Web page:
This New Ocean Loyd S. Swenson 2010-04 NASA's official history of Project Mercury, America's effort to get a man into space. Covers the development of the rocket boosters, the selection and training of the astronauts, the design of the Mercury spacecraft, the test launches, and all six manned Mercury flights, including Alan Shepard, the first American in space, and John Glenn, the first American in orbit.
The Decision to Go to the Moon John M. Logsdon 1976 The decision announced by John F. Kennedy on May 25, 1961, initiating the expedition to the moon, is now documented in full for future students of history. To John Logsdon, whose approach is that of a political scientist examining the influence of men and events on the decision-making process, the decision to land a man on the moon "before this decade is out" was wholly political rather than military, although overtones of implied defense were useful in obtaining congressional support. Moreover, he notes it was made without the support of the scientific community, although their previous research efforts were expected partially to offset this deterrent.Although the success of the Russian manned orbit and the fiasco of the Bay of Pigs invasion certainly influenced the timing, in the author's interpretation the Kennedy decision manages to escape the narrow definition of a public relations exhibition. In Kennedy's view, he emphasizes, the security of the country itself was inseparably linked to a position of prestige in world opinion. Nor was he a particular enthusiast of space exploration for its own rewards. As he remarked to one of his advisors, "If you had a scientific spectacular on this earth that would be more useful--say desalting the ocean--or something just as dramatic and convincing as space, then we would do "that.""The thoroughness of this book as a historical record is evident throughout. NASA historical records and government documents not previously released, including several Presidential papers, are used in the analysis, and the author weaves these records together with subtleties of opinion from interviews with NASA officials and such Kennedy advisors as Theodore Sorenson, McGeorge Bundy, David Bell, and Jerome Wiesner.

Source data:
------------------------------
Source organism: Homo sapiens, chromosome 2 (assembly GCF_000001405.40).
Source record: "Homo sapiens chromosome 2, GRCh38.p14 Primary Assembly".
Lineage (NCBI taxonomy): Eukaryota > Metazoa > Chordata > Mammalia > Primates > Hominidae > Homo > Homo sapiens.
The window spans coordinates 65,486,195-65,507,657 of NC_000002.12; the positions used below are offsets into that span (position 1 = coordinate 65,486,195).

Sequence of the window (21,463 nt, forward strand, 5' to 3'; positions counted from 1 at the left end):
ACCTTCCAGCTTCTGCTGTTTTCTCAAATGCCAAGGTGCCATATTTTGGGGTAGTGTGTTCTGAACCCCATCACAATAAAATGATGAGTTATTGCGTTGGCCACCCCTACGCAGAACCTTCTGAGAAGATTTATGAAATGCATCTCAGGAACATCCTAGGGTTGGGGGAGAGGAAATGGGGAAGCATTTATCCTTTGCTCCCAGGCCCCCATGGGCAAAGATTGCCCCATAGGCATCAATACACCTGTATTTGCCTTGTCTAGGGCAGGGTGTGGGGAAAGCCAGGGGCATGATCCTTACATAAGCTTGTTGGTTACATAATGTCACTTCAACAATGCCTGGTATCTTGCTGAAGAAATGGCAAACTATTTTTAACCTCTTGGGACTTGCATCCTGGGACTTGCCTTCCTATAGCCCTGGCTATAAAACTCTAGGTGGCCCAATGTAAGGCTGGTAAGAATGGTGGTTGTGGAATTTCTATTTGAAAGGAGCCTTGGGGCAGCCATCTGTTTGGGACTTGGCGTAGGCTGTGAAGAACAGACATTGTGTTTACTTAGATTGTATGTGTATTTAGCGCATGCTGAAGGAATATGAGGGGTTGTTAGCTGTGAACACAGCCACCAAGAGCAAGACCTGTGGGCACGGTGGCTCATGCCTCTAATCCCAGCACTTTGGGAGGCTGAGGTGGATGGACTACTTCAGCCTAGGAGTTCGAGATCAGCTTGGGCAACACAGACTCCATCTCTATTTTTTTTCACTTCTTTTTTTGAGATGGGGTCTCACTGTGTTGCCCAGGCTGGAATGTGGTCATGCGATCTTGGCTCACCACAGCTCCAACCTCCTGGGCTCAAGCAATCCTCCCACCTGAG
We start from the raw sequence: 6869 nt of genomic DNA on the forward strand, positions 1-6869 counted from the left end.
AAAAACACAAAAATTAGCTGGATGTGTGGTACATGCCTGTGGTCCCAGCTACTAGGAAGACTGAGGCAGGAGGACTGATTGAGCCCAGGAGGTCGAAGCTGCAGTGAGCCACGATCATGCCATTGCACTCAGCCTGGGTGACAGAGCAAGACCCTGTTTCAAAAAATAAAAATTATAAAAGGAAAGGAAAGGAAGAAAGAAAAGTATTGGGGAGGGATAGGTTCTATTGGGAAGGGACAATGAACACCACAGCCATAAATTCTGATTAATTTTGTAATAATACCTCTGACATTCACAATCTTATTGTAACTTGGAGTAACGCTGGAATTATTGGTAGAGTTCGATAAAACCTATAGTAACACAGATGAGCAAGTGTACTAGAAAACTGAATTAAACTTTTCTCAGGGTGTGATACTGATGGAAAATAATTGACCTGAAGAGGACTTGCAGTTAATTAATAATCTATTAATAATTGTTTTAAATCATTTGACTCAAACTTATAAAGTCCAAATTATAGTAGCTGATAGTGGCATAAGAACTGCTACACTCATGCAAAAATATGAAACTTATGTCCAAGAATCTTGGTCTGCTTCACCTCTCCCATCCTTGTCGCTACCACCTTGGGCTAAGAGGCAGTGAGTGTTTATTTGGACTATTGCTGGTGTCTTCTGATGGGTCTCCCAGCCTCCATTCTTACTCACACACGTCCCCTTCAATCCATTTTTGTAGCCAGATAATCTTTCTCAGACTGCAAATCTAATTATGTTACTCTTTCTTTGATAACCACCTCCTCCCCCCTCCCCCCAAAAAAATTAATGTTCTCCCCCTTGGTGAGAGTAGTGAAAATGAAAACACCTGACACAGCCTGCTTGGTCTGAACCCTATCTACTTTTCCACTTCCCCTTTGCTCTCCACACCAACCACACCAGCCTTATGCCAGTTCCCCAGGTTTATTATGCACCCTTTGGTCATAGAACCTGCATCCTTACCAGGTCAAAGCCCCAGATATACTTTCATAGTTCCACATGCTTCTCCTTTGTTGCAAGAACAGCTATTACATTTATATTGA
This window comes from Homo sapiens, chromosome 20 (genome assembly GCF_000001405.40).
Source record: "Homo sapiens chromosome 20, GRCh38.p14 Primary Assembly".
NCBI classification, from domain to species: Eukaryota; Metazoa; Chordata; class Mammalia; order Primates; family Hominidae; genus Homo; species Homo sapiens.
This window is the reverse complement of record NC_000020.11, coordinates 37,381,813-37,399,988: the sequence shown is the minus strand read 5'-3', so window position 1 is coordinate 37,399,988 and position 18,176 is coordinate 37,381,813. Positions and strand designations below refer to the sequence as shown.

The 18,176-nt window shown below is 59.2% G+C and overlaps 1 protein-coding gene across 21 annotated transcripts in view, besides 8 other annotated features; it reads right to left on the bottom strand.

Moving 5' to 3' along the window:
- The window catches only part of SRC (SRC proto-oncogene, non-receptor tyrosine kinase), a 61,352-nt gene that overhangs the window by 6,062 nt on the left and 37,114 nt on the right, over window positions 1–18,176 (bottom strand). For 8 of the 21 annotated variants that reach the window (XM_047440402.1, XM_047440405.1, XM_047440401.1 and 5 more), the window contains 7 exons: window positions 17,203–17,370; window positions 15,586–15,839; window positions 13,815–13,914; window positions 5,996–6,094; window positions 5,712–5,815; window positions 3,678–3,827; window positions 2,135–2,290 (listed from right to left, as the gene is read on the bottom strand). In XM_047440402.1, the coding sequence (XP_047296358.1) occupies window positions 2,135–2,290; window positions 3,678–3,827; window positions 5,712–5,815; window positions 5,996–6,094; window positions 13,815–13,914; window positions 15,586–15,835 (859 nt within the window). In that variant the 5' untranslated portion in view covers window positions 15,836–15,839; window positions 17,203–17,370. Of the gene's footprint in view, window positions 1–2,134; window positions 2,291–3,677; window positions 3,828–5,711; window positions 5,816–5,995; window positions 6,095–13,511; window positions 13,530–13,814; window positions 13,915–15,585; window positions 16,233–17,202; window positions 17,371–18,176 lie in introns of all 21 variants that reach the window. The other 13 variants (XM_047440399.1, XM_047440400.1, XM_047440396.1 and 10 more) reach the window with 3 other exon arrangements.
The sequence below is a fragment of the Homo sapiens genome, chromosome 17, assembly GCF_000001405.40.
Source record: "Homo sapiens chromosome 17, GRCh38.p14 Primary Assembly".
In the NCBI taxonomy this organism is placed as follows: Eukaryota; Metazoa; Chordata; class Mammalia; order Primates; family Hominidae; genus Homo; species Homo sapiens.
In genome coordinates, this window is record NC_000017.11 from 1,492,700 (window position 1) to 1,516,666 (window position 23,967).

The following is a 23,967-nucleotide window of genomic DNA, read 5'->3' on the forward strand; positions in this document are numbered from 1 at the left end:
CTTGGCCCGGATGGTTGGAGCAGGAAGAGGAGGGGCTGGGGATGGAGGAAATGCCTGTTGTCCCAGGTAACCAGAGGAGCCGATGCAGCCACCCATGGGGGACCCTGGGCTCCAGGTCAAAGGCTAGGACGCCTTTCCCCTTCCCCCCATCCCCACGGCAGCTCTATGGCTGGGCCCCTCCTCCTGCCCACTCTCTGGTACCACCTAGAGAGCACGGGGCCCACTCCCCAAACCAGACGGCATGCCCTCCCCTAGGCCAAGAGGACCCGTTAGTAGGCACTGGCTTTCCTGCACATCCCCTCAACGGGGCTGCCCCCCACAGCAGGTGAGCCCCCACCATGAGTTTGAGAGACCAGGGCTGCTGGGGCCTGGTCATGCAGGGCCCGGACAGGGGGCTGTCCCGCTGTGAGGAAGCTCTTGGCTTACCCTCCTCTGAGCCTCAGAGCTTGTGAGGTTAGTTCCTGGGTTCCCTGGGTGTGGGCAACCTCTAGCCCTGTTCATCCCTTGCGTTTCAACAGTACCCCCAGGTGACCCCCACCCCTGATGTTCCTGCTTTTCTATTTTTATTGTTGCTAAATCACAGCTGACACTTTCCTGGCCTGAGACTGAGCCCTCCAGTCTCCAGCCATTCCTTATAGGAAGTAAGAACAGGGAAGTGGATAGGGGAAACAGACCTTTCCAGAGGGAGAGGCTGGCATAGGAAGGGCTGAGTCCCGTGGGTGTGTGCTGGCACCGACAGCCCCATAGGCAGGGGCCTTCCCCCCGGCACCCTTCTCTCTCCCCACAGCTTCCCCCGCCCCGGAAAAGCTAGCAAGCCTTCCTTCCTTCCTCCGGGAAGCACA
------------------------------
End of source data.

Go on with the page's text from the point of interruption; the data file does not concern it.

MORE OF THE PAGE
Into That Silent Sea Francis French 2009-09-01 A history of early space flight focuses on the careers of both American astronauts and Soviet cosmonauts and includes coverage of other persons who worked in support roles.
Project Apollo: The Tough Decisions 2005 NASA SP-2005-4537. Monographs in Aerospace History Series No. 37. Presents the history of the manned space program from September 1, 1960 to January 5, 1968. Outlines chronologically and in detail the steps taken from the early Mercury days through the operation tests conducted with Gemini, to the qualification of Apollo. Describes the key technical, operational, and management milestones and how key issues in each phase of the space program were resolved
The Rebirth of the Russian Space Program Brian Harvey 2007-05-10 This, fifty years after Sputnik, is the definitive book on the Russian space program. The author covers all the key elements of the current Russian space program, including both manned and unmanned missions. He examines the various types of unmanned applications programs as well as the crucial military program, and even analyzes the infrastructure of production, launch centres and tracking. You’ll also find discussion of the commercialization of the program and its relationship with western companies. Russia’s current space experiment is also put in a comparative global context. Strong emphasis is placed on Russia’s future space intentions and on new programs and missions in prospect.
Almanac of Soviet Manned Space Flight Dennis Newkirk 1990 Information on Soviet manned space flight from the 1960s to 1990 has been compiled in this book. The author used books, journals, and other sources, such as Soviet news broadcasts, when compiling this history. Chapters cover precursors to manned missions, humans into space (1960-1966), the Moon race, the first space stations (1973-1976), second-generation space stations (1976-1985), and Mars precursors (1986-1989). A chronological listing of space flights and illustrations of spacecraft are included.
The Soviet Manned Space Program Phillip Clark 1988 Traces the development of the Soviet space program from Sputnik to the Mir space station, and looks at future Soviet plans for the exploration of space
Critical issues in the history of spaceflight